Q: I’m new to freelancing, although I have a few years experience in design already. How soon should I start approaching the top, highest paying clients?
I’m concerned that I’m not in their league yet. They may see me as a hopeless newbie, which would ruin my chances down the road. How do you know when to pursue the big guys?
Easy. Pursue them from day one.
Even if you think you suck, even if you think you’re not ready.
If you can identify the A-listers in your field, start approaching them right away. We’re talking about the high-paying ones, the heavy users, the clients for whom your type of work really matters, the most demanding buyers.
If you know who they are, chase them. The top publications, the fast-rising agencies, the elite tech firms, the big names. The ones you are too scared to think about right now.
I know, I know. The usual advice is to start smaller, with the C- an D-listers. Gain some experience, build a portfolio, build your confidence. Work up slowly. Be patient.
I did that. And I was wrong. Wasted a lot of energy and time, mostly because I was just plain chicken.
For one, working with smaller, less-desirable clients doesn’t teach you much about working with the top guys. The top clients are different. What you want is practice talking to them, trying to get work from them, hearing how they think, what they want.
Yes, the high-flyers are hard to impress. They will often ignore you. Or flat-out tell you no. (But, in truth, so will some of the less desirable, small-paying, pain-in-the-ass clients.) If you’re going to hear a ‘no’, might as well hear it from someone who really counts.
So keep at it. You’ll get better the more you try. You learn to catch the attention of lush clients by trying to catch their attention. Querying Bumptown News won’t teach you how to query Harper’s.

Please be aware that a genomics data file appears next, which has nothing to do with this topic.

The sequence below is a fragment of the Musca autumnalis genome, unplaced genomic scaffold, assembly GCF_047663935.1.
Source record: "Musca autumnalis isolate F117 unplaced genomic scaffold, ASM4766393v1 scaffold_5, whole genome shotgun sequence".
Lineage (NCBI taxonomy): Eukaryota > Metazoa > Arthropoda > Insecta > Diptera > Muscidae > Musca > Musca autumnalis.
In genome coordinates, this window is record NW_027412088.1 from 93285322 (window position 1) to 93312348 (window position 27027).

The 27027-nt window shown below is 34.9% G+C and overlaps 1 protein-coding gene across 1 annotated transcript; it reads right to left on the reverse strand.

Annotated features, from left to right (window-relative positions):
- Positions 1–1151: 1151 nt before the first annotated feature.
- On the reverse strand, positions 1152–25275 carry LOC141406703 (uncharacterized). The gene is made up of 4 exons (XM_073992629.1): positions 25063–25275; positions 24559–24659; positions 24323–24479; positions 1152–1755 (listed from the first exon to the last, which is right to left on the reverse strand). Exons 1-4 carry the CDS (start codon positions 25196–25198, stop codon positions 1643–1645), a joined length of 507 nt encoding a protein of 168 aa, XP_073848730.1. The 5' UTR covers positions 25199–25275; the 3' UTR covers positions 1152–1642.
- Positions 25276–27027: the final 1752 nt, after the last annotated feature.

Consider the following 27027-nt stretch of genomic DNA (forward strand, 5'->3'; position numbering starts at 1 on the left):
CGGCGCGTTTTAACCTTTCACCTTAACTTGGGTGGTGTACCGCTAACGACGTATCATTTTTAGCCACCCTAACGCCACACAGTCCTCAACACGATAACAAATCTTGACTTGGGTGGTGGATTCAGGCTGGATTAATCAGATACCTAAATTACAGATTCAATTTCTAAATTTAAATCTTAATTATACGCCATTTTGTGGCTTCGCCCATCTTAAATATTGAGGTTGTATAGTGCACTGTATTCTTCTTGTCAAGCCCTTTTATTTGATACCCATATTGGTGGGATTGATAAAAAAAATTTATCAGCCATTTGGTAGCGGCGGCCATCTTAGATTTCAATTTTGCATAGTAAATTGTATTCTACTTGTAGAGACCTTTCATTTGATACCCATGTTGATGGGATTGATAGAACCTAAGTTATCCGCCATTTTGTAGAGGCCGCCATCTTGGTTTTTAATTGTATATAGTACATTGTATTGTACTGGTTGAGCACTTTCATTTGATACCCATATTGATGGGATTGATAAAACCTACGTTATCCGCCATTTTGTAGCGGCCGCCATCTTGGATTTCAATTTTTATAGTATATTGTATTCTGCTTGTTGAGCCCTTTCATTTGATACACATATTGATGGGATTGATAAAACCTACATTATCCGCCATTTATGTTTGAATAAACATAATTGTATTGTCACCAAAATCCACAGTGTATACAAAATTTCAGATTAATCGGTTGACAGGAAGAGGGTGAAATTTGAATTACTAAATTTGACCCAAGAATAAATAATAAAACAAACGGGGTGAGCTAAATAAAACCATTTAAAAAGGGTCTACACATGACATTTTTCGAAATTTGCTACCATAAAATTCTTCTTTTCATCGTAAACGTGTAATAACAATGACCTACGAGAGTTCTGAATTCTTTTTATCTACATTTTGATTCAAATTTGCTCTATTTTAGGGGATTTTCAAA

And no, going in too early will not get you branded forever as a no-talent hack. (I had this vision of my mug shot pinned to every Creative Director’s office wall: “If this moron calls, don’t answer.” As if I were that important.)
Fact is, you are off the radar six minutes after they delete your email. Which is your saving grace.
You can go back fresh in a couple of weeks with a little different approach, maybe a new idea, an interesting portfolio piece. A brand new day.
If they do happen to remember you, that’s good. It means you are in some small way ‘rememberable’. Which no easy thing. Plus, they may see you as persistent, as interested. You’re getting better, smarter.
If you get lucky and land an assignment from a biggie, it will raise your game in a hurry. Way faster than doing low-budget grunt work for client who doesn’t get it.
Start with the A-List. Take some B- and C-list work if you have to. But only when the A’s say no.
Start high. Work from there.